A recent decision, Campisi v. The City University of New York & Dean George Ranalli, No. 15 CIV. 4859 (KPF), 2016 WL 4203549 (S.D.N.Y. Aug. 9, 2016), addresses the interplay between Title VII of the Civil Rights Act of 1964 and Title IX of the Education Amendments of 1972 (20 U.S.C. §§ 1681-1688).
Plaintiff, a CUNY student who had an on-campus job (and who participated in the school’s “DC 37 program” which provided numerous benefits, such as tuition assistance and health benefits), asserted that she was subjected to sexual harassment (based on a single incident of unwanted touching) by Dean George Ranalli. She sued under Title IX and the New York City Human Rights Law.
Defendant moved to dismiss her complaint. The court disagreed and denied defendants’ motions.
Initially, the court rejected CUNY’s argument that Title IX was inapplicable to this case on the ground that plaintiff was “suing in her capacity as an employee of the school, and that permitting plaintiffs to recover for employment discrimination under Title IX effectively bypasses the administrative procedures set up by Congress under Title VII.”
Plaintiff has sufficiently alleged that she was denied educational resources and opportunities as a CUNY student as a result of the events at issue; that is, in claiming discrimination that impacted both her education and her student employment, Plaintiff is quite unlike the typical plaintiff who seeks to bring employment discrimination claims under Title IX. In the Amended Complaint, Plaintiff alleges that she participated in the DC 37 program, offered by CUNY, which rendered her eligible for a “tuition fee waiver,” and allowed her to receive certain health care benefits. (Am. Compl. ¶¶ 16-18). Plaintiff claims that she was financially dependent on her on-campus job (id. at ¶ 50), and that it allowed her to maintain her enrollment at CUNY. When her work performance declined as a result of the incident and the subsequent near-daily interactions with Ranalli, Plaintiff was asked to take a leave from the position and thus lost eligibility for the tuition assistance program. (Id. at ¶¶ 36-37). Because the harassment Plaintiff experienced jeopardized not only her academic performance but also the tuition assistance provided by CUNY that helped her remain enrolled in school, materially affecting her education, the Court finds that Plaintiff has alleged that she was denied access to educational opportunities, and will allow the claim to proceed under Title IX.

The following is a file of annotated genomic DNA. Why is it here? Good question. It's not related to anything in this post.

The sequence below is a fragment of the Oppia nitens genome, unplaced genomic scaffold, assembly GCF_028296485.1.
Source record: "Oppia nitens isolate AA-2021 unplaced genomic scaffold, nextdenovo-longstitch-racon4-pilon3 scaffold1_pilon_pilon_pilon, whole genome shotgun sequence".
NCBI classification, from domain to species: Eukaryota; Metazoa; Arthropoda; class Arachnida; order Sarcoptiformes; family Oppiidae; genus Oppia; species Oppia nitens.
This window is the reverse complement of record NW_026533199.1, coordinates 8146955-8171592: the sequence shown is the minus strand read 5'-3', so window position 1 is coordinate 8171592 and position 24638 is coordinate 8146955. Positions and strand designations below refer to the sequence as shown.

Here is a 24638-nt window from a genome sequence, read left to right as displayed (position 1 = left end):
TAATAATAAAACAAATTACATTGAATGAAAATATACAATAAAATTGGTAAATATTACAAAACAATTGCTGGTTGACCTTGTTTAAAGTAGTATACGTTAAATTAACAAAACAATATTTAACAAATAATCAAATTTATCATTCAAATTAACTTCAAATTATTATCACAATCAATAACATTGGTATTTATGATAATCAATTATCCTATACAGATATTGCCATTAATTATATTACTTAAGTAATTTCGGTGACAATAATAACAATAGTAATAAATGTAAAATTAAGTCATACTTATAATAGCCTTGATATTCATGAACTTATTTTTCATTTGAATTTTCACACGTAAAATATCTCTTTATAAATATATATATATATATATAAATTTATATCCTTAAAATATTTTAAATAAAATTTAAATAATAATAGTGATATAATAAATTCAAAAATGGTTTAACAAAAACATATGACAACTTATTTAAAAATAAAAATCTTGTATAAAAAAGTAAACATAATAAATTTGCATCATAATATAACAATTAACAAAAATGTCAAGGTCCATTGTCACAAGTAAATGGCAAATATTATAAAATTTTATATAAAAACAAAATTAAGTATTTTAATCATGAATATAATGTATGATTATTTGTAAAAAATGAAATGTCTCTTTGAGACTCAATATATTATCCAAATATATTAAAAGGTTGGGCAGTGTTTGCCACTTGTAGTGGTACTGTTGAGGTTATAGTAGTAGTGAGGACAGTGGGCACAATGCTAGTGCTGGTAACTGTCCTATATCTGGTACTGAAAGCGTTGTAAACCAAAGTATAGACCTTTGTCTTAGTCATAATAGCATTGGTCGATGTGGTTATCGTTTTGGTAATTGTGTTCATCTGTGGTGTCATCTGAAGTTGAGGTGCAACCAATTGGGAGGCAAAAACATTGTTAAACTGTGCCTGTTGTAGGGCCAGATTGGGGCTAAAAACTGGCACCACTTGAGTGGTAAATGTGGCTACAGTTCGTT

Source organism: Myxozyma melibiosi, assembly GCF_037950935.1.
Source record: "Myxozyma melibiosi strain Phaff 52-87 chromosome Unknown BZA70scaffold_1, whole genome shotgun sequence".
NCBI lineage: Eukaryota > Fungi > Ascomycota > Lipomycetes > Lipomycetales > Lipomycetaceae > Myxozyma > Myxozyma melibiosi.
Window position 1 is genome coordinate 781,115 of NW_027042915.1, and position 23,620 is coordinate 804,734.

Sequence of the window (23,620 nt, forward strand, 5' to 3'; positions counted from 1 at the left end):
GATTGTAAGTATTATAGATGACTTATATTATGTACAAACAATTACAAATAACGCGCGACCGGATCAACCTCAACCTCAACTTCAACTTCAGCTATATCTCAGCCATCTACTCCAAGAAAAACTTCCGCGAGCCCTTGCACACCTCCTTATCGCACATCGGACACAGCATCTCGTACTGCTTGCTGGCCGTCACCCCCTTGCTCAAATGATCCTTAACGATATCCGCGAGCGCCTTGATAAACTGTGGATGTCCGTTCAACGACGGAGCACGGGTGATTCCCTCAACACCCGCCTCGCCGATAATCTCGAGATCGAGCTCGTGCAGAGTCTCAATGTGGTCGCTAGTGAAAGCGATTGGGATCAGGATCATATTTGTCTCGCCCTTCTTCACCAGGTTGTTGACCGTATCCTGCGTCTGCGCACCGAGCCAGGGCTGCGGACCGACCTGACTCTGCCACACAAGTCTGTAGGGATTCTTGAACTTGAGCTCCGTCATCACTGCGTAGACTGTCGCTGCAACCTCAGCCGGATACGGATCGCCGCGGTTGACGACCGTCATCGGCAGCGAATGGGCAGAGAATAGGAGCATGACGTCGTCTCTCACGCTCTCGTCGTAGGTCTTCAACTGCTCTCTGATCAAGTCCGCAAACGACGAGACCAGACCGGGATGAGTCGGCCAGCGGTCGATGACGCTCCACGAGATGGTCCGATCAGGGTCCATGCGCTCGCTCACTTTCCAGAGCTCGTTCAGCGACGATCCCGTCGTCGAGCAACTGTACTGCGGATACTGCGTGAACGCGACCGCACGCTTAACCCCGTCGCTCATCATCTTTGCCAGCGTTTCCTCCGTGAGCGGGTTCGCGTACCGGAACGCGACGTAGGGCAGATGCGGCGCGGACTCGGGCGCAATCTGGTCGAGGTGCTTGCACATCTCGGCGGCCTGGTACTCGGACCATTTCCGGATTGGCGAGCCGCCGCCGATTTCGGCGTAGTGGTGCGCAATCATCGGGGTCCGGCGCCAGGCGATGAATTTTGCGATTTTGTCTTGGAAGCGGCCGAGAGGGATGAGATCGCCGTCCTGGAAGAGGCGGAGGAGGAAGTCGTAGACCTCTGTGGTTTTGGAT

Next, the court determined that plaintiff plausibly alleged that the asserted conduct was substantively sufficient at the pleading stage. The court explained:
[T]he rubbing of Plaintiff’s leg continued sporadically for thirty minutes, while Plaintiff was confined to a moving car on the highway at night, from which she could not leave. Further, while Plaintiff was an undergraduate student working as a college assistant, Ranalli was the significantly older dean of a school within City College — putting him in a position of power — as well as one of Plaintiff’s own supervisors at work. Moreover, Plaintiff alleges that the incident and its aftermath caused her to become depressed and anxious, interfering significantly with her performance at both school and at work. In light of these allegations, considered in the light most favorable to Plaintiff, the Court finds that Plaintiff’s allegations suggest that the incident effectively altered the conditions of her education (as well as her employment), and thus the Amended Complaint traverses the line of plausibility required at the motion to dismiss stage.
It also determined that plaintiff plausibly alleged CUNY’s “actual knowledge” of, and “deliberate indifference” to, the harassment. As to the latter, plaintiff “stated facts that could plausibly demonstrate that the school unjustifiably delayed its investigation and did not adequately protect Plaintiff from the risk of additional harassment.”
Finally, the court held that plaintiff also plausibly alleged discrimination under the New York City Human Rights Law against Ranalli, under disparate treatment and aiding-and-abetting theories.